The rear pads are in contact with the rotor all the time, and are squeezed when either front or rear braking occurs. The fronts are floating, not in as close contact with the front rotors as the rear. Please be assured that 60 per cent plus of the braking force is applied to the front with the linking system. The larger diameter front rotors dissipate heat quicker than the rear, and are "in the breeze" more as well.

    FYI I've had one front rotor replaced under warranty at 1500 miles, and the rear rotor at 3,000 miles.
    I mostly ride in town, and use the back brake for nipping through lanes of stationary traffic , as well as hill starts. I concur with you that there is loads of pedal travel before anything happens. IMO Its rubbish about riding with your boot on the pedal.I have size UK 12 MX boots and had to buy a pedal extender to actually get my boot onto the pedal!
    #13
  14. PaulC

    PaulC Adventurer

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    Thanks for the reply.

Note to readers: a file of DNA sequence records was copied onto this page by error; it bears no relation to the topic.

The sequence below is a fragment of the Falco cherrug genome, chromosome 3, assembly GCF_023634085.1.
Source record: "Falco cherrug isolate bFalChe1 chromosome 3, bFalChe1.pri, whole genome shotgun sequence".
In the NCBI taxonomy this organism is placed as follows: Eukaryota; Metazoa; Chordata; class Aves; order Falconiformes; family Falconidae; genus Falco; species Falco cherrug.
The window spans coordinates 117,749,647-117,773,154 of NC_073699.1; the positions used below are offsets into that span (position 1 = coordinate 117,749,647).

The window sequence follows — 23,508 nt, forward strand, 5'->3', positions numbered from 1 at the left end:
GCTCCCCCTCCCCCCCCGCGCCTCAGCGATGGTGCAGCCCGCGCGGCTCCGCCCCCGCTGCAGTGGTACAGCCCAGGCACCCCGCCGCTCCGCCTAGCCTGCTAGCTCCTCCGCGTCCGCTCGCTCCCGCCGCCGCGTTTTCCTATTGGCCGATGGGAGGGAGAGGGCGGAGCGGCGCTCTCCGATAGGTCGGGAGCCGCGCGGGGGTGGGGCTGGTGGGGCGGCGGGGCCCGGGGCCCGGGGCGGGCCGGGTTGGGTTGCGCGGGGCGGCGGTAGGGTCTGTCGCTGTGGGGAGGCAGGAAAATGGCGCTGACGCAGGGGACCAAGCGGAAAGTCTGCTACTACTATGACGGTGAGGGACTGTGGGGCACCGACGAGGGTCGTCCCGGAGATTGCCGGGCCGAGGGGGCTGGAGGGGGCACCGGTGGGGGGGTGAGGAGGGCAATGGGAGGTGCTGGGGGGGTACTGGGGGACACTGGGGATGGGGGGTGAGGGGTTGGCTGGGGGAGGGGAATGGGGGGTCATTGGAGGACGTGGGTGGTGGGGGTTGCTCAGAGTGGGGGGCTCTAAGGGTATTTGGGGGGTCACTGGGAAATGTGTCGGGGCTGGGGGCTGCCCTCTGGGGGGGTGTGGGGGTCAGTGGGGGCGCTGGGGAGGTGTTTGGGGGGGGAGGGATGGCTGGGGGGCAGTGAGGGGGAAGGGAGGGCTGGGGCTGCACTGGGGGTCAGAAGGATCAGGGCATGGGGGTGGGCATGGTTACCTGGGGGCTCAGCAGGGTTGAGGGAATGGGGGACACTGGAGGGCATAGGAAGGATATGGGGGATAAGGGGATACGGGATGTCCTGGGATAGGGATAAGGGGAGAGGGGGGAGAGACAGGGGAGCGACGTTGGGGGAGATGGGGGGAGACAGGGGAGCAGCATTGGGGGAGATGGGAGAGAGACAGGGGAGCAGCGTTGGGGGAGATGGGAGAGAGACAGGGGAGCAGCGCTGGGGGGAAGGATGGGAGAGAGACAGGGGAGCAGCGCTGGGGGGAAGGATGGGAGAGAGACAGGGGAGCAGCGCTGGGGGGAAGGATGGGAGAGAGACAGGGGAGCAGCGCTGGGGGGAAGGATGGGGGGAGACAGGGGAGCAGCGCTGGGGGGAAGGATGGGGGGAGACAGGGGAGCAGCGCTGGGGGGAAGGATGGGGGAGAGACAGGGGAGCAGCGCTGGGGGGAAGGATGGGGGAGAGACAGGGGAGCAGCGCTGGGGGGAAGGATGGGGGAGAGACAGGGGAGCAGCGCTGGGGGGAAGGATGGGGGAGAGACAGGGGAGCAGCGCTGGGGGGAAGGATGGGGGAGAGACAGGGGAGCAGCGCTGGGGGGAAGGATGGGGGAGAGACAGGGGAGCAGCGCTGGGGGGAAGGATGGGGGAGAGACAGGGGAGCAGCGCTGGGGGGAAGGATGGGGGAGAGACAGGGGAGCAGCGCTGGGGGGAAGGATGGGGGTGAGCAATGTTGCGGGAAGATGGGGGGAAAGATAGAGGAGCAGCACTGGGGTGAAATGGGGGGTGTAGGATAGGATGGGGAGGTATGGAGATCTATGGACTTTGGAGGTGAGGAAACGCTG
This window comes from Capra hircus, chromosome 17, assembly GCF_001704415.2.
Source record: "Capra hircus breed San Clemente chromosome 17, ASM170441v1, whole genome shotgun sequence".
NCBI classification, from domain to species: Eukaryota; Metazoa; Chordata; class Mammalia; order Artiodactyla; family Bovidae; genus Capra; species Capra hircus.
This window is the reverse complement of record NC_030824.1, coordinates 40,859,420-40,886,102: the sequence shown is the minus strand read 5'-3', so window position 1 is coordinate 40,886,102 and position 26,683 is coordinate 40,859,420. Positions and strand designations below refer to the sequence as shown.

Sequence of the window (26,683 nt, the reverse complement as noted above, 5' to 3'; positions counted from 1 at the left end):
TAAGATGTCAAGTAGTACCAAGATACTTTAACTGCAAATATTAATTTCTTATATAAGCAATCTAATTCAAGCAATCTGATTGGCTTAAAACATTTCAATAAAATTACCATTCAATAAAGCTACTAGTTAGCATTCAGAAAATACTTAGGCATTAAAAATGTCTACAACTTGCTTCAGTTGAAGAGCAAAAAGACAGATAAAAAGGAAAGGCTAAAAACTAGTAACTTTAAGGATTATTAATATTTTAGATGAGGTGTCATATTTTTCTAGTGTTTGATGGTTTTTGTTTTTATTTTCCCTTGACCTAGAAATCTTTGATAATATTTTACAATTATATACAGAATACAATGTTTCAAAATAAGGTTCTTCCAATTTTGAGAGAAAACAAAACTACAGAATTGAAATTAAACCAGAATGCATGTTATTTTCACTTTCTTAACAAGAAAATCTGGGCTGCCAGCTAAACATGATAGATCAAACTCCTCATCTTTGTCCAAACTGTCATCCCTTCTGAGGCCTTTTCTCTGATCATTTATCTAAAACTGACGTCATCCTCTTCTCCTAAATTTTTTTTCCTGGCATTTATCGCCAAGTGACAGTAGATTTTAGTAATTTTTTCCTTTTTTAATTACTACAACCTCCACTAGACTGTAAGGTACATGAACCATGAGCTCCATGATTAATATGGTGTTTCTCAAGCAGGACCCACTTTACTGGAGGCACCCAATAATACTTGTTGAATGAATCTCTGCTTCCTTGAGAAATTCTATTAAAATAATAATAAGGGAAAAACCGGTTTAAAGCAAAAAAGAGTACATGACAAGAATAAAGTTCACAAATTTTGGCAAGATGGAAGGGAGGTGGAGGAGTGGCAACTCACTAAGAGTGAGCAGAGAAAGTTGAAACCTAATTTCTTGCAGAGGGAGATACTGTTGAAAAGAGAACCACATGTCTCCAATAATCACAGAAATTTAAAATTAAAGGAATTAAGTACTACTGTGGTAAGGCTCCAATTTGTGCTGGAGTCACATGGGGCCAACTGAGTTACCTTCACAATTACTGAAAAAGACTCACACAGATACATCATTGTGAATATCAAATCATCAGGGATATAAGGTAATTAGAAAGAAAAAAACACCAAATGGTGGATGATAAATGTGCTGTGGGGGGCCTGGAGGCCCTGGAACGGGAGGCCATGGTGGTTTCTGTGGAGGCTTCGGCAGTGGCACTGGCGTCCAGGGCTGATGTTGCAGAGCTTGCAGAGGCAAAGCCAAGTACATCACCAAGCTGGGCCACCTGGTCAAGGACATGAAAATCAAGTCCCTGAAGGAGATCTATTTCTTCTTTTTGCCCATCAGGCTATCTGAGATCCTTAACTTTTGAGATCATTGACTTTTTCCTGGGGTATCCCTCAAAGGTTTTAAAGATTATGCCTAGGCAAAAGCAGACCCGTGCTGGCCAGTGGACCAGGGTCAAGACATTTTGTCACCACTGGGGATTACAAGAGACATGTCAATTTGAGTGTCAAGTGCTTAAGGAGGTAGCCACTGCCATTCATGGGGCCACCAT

my tests seem to show the opposite - no signifficant heat buildup while riding, so if there is contact of the pad with the rotors, it must be very light.

    I, of course, do not have a test bed to test the brake action distribution between the front and the back, but if I get up to 50 mph, slow down pretty rapidly, check the rotors immediately - so that they cannot cool down - and the rear is very hot, and the fronts are just warm, I have to assume the braking is dominant in the back.

    If you have a 1200gs, could you, please, try these 2 tests ? Riding, stopping without braking, checking the rotors. Then a stop with the front lever only, and immediately checking the rotors.

    PaulC
    #14
  15. drdata

    drdata R1200GS

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    Well, I use front only most of the time, and the last I checked my rear rotor is was warm, warmer than the front, but not hot.

    If you try an experiment with rear only, and try and emergency stop, you will fine it breaks loose pretty easy. Now try again with only front. If it was really putting all the bias into the rear the two will seem similar. I bet the front only stops you significantly faster.
    #15
  16. Ken H.

    Ken H. Been here awhile

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    Doesn't sound right to me. With the front lever only, despite the linking you should be getting significant front braking. I'd have the dealer re-check the ABS unit if it was me.
    #16